American Osteopathic Board of Internal Medicine

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American Osteopathic Board of Internal Medicine
American Osteopathic Board of Internal Medicine logo.jpg
Abbreviation AOBIM
Formation 1942
Type Professional
Headquarters Tulsa, OK
Coordinates 36°08′15″N 96°00′17″W / 36.1376°N 96.0048°W / 36.1376; -96.0048Coordinates: 36°08′15″N 96°00′17″W / 36.1376°N 96.0048°W / 36.1376; -96.0048
Chairman Kenneth Adams, D.O.
Vice Chairman Brad Suprenant, D.O.
Secretary-Treasurer Beckie Michael, D.O.
Website aobim.org

The American Osteopathic Board of Internal Medicine (AOBIM) is an organization that provides board certification to qualified Doctors of Osteopathic Medicine (D.O.) who specialize in the prevention, diagnosis, and treatment of disease in adults (internists). The board is one 18 medical specialty certifying boards of the American Osteopathic Association Bureau of Osteopathic Specialists approved by the American Osteopathic Association (AOA),[1] and was established in 1942. As of December 2011, 3,072 osteopathic internal medical physicians held active certification with the AOBIM.[2]

Board Certification[edit]

Initial certification is available to osteopathic internal medicine physicians who have successfully completed an AOA-approved residency in internal medicine, two years of practice, successful completion of written and oral exams, and chart review.

Voluntary recertification was first offered in Fall 1994, and mandatory recertification began in March 1997. Before this time, the initial board certification was permanent and recertification was not required. Since March 1997, if a physician does not recertify every eight years, their board certification status expires.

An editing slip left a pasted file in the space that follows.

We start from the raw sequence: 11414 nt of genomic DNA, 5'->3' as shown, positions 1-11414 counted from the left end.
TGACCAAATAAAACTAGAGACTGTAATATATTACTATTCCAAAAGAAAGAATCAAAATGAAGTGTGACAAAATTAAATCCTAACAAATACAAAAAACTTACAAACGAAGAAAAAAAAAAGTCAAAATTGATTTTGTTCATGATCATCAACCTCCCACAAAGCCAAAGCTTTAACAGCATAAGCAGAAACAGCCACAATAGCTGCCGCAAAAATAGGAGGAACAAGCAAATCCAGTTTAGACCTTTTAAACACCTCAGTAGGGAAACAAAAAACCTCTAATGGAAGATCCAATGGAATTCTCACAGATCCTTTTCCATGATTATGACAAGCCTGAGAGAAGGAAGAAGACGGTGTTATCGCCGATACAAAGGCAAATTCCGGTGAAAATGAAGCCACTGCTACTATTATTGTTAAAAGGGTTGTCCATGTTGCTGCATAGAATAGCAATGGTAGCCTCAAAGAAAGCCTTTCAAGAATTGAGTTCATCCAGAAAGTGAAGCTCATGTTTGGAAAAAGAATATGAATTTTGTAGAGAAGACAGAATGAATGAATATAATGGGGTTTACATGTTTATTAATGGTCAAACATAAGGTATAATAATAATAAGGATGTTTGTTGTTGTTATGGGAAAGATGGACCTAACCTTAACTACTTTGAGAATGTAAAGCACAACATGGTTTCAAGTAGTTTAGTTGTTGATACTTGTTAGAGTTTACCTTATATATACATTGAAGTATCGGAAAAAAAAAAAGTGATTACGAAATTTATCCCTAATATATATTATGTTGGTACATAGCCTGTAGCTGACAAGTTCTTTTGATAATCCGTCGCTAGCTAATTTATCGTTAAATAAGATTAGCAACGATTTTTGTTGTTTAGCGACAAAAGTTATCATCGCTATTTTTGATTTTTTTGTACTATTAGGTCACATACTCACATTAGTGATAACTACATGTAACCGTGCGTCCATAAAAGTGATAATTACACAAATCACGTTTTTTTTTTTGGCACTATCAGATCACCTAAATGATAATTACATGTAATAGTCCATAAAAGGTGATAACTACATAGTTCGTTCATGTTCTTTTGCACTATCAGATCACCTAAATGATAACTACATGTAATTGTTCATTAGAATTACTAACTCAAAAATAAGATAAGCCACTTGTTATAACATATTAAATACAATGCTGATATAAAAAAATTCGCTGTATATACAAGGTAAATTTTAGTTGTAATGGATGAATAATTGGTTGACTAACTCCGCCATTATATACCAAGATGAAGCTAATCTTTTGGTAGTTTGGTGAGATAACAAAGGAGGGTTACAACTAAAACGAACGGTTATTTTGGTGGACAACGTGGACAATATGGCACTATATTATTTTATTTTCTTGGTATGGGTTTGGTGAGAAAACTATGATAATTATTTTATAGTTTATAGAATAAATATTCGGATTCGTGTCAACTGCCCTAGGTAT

Osteopathic internal medicine physicians may receive Certification of Special Qualifications in the following areas:[3][4]

Osteopathic internal medicine physicians may also receive Certification of Added Qualifications (CAQ) in the following areas:[3][4]

The Certification of Added Qualifications must be maintained through the process of recertification every 10 years.

In order for an osteopathic physician to be board-certified in any specialty, they must be AOA members, pay certification fees, and complete at least 120 hours of continuing medical education in a three-year period.[6]

See also[edit]

References[edit]

  1. ^ "AOA Specialty Certifying Boards". American Osteopathic Association. Retrieved 25 August 2012. 
  2. ^ Ayres, Ronald E; Scheinthal, S; Gross, C; Bell, E (April 2012). "Changes to Osteopathic Specialty Board Certification". Journal of the American Osteopathic Association 112 (4): 226–231. Retrieved 26 August 2012. 
  3. ^ a b "Specialties & Subspecialties". American Osteopathic Association. Retrieved 25 August 2012. 
  4. ^ a b "Medical Boards: Osteopathic". Castle Connolly Medical Ltd. 2012. Retrieved 24 September 2012. 
  5. ^ "Osteopathic Certification". American Academy of Hospice and Palliative Medicine. Retrieved 20 September 2012. 
  6. ^ "Certification of Osteopathic Physicians". American Osteopathic Association. Retrieved 25 August 2012. 

External links[edit]